Tuesday, November 03, 2009

When Hoop-Jumping Becomes Patient Care

"Doc, I've got good news and bad news."

"What's that?"

"Well, I've lost six more pounds!"

"Wonderful! What's the bad news?"

"Well, you know that new-fangled drug you gave me that works so well for my atrial fibrillation?"


"We'll, I'm part of that AARP Medicare Advantage Part D drug plan, and I just got the "partial" approved drug list for 2010 in the mail. My drug's not on the list, so I called and found the drug's been moved from a Tier II drug to a Tier III drug. That means it will cost me twice what I paid for it this year. That's gonna be tough, doc. I can't afford it.

But I also read that if you call this '800' number and speak to them, they'll allow me to obtain an exemption to keep the drug on Tier II for next year."

I called the number as I typed his note. The patient seemed pleased that I'd be so attentive to his needs during their office visit. A sophisticated voice-recognition triage prompt answered:
"If you're calling about an injectable insulin question, say 'insulin,' drug issue say, 'drug,' if not part of this list, say 'other,'..."
"Drug," I said. a brief pause occurred, then:
"Just a moment..." (Soft music played in the background.)
Finally, a woman answered. he was quite pleasant as I explained the situation. Finally, I got to the part about the patient's drug not being on the 2010 drug list.

"Oh, 2010?" she asked.

"Just a moment."

On hold again. We continued our office visit. "So, how often are you having those episodes of..."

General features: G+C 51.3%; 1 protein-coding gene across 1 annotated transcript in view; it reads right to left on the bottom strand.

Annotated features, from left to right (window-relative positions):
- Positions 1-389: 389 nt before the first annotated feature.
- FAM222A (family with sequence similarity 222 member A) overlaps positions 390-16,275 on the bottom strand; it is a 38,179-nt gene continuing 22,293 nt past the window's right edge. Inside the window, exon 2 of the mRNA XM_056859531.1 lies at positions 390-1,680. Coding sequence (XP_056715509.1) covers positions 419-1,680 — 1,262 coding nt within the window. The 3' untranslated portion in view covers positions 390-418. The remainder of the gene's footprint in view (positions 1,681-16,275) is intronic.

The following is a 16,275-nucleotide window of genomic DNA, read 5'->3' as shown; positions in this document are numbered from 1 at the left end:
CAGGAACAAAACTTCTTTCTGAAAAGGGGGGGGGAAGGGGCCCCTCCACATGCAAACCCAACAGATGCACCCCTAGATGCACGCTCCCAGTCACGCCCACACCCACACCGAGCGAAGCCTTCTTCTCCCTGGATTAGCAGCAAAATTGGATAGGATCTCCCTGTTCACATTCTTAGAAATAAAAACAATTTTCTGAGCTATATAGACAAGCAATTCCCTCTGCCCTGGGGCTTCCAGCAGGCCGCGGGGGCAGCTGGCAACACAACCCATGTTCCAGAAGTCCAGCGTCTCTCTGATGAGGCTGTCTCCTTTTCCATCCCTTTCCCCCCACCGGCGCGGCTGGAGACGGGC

"Dr. Fisher?"


"What other drugs has the patient failed?"

We listed them: "Atenolol, Sotalol, Amiodarone..."

"And when were those drugs used?"

"Um, seriously?"

"Yes, I need dates."

"Well, according to the fancy-schmancy electronic record, he's been on this Wonder Drug since November 12, 2007... his Amiodarone was stopped then."

"But the other drugs, when were they started and stopped."

I made up some dates. I was not about to spend time culling the record for these dates, but it was clear that data entry fields were being placed on the opposite phone line. I suggested to my patient he write down those dates.

"And why was the Amiodarone stopped?"

I looked at my patient. He quickly reminded me about the lung findings and liver toxicity he had experienced. I spewed the information to the inquisitor in hopes of expediting the interview. It was taking entirely too long. I looked at my patient. This would be his visit. His priorities were set: money talks after all. So I continued. After submitting the answers, she responded:

"Just a moment while I give this information to my supervisor."

Soft music played again. I looked up at my patient. "Um, where were we? Oh, yes, how often have you been..."

"Dr. Fisher?"

"I've given the information to my supervisor."

"Okay, will he receive his Tier exemption?"

"Oh, we've not received the final list yet for 2010."

"But my patient called and discovered this drug was moved from Tier II to Tier III. Why does he know the information and you seem puzzled by the list?"

"As I said, we're still waiting for the final list..."

It was obvious that the discussion was going nowhere.

"So how will Mr. Smith know if he's been granted the exception?"

"My supervisor will review the application for the Tier review and make a decision. Is there anything else you need?"

Realizing that there was no way I was going to get an answer, I acquiesced. "No, I think we've handled the application. Thanks for all you help. By the way, in case my patient would like to check on the application, what's your name?"


"Thanks, Christine. And your last name?"

"It's just Christine."

"Uh, okay. And how about your supervisor's name?"


"Jericho who?"

"There's only one Jericho here," she said.

I could only think one thing at that point as I hung up:

... I bet he's a "wall."



An oncologist said...